Fire doors are essential and critical requirements for any building. What people don’t always recognise is that fire doors are not just ordinary doors; they are engineered to be safety products, which can save lives and properties. Fire doors are capable of containing fires within the area they started for a specific time period, which is usually long enough for people to get to safety. External fire doors on the other hand are crucial in protecting the escape routes of people in case a fire breaks out.
Fire doors are usually made from timber or steel. The ratings given to fire doors are based on the amount of time it takes before the door assembly allows the passage of hot gases and flames. Typically, fire doors are rated as providing either 30 or 60 minutes of protection.
Types of Fire Doors
Timber fire resistant doors normally require a gap of 3 to 4 millimetres between the door leaf and the frame. To maintain fire resistance, the gap is normally protected by an intumescent seal installed in either the door or the frame. This intumescent seal expands to seal the gaps in the early stages of the fire. If the door has a glazed panel, this will also be fitted with an intumescent material. To restrict the spread of smoke in ambient temperatures, smoke seals may also be fitted. External fire doors made of timber are a good option; however, they are normally rated as being able to offer protection from fire for just 30 minutes. Metal fire doors are also installed and fitted with intumescent materials. These doors however are the best choice because they are usually rated as capable containing fire for a period of 60 minutes.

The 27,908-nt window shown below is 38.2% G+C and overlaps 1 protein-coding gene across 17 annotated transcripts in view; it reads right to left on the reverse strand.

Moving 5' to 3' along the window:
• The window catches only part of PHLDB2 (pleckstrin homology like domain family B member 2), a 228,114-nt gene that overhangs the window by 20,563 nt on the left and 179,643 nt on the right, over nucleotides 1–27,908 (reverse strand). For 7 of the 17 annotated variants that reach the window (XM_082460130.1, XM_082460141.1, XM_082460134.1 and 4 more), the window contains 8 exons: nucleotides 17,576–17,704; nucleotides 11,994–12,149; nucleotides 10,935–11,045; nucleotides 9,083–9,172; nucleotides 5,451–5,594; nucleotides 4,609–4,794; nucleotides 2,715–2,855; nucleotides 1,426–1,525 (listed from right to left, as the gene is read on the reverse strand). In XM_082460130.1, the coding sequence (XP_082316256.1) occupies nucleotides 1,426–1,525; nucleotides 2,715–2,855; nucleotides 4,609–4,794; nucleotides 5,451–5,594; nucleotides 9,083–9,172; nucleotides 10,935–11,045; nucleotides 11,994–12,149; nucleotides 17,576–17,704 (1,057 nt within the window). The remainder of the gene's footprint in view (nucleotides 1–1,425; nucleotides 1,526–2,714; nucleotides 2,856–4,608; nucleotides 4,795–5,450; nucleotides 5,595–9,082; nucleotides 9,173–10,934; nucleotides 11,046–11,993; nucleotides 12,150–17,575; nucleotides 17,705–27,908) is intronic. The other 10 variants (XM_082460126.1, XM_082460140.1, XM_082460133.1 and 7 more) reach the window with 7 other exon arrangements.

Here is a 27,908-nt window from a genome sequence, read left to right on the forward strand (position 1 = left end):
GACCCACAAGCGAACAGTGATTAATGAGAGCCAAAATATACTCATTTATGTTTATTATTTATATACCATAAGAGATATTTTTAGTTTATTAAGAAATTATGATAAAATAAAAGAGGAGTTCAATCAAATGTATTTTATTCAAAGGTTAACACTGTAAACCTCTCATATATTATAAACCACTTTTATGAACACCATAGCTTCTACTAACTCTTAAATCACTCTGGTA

How to Identify Fire Doors
To identify fire doors, labels and plugs are usually placed in the side panels of the door. The labels of fire doors must contain the name of the manufacturer and its fire rating. There should also be a seal of certification from one or more third party certification schemes. This information is important because it assures that the door meets its designated fire resistance. Each door must have a serial number which should correspond to the door frame. The door and frame numbers must match with each other to ensure a perfect fit.
External fire doors or fire doors that allow access to the outside of the building must open easily with a single hand movement, such as turning a lever or pushing a push pad or bar. Extra security locks must not be fitted to fire doors. However, if there is a necessity to lock the external doors, there are certified electronic locks that release the lock when the fire alarm is triggered.
If you are installing fire resistant doors in your building, make sure to follow the instructions properly or you can have them installed by the manufacturer’s technicians. For more information on fire and safety doors, check out www.safedoors.co.uk.
Image courtesy of artur84 / FreeDigitalPhotos.net
Latest posts by mike123 (see all)
- Eastbourne’s Enduring Environment - April 30, 2014
- Going Green: How Your Office Can Be More Energy Efficient - April 29, 2014
- Fire Doors Explained - April 29, 2014